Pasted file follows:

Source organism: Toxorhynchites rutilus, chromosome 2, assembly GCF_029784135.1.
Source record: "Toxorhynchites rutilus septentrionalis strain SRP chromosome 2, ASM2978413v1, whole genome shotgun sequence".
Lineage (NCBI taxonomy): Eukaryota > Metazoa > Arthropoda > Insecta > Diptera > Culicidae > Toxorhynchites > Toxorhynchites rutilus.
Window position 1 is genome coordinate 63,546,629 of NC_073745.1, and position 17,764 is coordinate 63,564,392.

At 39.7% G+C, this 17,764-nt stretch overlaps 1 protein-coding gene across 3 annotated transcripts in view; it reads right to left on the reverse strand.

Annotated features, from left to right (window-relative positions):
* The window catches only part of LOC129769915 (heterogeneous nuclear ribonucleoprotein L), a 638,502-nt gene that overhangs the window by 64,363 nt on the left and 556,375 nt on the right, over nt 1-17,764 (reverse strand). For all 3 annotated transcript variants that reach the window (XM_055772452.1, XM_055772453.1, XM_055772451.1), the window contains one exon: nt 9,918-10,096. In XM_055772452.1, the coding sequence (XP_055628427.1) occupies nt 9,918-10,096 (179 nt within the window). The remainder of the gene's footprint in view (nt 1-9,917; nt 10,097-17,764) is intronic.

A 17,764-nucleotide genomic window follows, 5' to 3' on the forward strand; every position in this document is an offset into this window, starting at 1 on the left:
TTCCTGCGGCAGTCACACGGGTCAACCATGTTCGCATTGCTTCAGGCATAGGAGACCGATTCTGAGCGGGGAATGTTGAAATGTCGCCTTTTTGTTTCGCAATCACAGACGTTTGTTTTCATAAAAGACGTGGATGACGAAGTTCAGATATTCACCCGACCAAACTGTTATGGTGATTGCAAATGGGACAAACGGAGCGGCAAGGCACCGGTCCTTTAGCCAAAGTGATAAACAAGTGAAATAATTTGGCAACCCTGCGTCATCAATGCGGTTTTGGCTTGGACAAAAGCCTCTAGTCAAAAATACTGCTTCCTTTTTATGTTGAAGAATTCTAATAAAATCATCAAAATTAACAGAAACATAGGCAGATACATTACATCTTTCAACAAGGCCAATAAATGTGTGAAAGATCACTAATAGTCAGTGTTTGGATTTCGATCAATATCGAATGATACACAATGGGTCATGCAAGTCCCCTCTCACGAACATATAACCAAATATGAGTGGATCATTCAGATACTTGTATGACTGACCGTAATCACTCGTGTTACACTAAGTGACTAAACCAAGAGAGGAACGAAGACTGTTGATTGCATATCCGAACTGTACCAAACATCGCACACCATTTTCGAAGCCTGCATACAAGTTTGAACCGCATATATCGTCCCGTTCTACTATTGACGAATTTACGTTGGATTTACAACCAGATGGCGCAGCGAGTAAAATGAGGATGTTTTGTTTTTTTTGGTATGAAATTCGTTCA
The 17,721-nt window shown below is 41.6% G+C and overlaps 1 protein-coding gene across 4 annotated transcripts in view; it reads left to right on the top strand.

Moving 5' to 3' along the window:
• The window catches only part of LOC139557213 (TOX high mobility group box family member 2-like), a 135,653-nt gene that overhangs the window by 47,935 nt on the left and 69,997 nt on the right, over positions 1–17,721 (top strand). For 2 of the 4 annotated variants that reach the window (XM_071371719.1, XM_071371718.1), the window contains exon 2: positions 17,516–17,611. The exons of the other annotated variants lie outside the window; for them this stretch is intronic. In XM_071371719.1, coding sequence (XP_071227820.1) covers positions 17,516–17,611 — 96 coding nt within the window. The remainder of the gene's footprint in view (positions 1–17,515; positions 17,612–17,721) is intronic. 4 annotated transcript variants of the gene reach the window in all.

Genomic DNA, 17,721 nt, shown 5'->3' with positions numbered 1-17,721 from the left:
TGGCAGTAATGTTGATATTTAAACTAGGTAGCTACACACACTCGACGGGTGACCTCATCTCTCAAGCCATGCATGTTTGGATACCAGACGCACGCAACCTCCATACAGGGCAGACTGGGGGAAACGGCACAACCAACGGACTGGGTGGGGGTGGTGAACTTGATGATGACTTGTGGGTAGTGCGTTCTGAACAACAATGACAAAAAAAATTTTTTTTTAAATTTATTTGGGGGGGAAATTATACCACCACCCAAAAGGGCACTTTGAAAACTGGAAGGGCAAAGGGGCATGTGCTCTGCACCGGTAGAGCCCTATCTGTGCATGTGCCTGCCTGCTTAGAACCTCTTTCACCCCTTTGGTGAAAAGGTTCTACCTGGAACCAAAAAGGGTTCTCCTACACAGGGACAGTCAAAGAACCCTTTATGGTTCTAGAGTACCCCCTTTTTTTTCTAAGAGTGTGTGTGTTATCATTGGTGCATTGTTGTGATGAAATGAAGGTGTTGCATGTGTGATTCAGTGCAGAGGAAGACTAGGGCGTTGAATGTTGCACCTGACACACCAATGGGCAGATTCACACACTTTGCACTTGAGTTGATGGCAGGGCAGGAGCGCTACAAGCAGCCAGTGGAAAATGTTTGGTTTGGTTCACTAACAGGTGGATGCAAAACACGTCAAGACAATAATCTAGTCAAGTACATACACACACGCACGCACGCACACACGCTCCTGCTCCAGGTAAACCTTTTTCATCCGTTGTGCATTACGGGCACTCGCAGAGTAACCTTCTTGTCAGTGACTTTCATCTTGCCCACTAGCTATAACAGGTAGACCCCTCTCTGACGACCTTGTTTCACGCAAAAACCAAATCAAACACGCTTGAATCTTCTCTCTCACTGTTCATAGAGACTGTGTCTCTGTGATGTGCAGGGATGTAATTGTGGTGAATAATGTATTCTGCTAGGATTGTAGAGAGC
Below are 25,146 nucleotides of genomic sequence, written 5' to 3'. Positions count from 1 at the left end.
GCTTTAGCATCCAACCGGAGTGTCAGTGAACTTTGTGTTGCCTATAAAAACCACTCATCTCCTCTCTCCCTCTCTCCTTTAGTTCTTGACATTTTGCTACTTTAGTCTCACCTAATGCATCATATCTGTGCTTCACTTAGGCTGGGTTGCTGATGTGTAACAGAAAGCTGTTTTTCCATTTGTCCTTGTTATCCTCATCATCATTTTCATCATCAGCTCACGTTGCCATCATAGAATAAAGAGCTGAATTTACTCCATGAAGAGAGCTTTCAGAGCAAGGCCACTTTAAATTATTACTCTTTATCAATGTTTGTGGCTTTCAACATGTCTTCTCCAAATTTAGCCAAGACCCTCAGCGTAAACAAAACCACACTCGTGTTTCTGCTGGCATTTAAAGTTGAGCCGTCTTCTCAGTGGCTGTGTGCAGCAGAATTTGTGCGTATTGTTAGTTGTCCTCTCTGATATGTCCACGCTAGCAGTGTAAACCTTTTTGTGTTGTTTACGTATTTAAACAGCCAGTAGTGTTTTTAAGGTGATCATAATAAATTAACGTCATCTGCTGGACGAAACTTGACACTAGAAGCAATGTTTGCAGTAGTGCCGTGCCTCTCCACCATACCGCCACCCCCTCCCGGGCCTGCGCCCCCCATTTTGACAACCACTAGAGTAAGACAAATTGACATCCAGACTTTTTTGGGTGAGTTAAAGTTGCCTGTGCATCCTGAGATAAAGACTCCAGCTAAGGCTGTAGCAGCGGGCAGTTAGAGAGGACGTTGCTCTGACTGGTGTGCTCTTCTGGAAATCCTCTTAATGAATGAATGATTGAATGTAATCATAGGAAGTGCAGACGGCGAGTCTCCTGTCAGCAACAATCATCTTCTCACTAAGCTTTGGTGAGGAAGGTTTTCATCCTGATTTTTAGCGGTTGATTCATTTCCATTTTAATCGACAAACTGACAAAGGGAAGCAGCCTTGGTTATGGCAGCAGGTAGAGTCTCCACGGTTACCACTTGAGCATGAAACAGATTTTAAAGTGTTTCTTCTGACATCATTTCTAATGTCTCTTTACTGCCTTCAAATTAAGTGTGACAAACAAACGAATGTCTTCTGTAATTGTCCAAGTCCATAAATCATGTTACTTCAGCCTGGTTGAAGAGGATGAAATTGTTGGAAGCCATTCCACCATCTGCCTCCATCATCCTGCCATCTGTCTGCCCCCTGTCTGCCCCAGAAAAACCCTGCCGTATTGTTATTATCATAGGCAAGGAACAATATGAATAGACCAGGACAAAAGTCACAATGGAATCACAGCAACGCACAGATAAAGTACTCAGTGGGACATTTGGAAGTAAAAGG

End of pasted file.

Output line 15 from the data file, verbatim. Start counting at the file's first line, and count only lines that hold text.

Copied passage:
Below are 25,146 nucleotides of genomic sequence, written 5' to 3'. Positions count from 1 at the left end.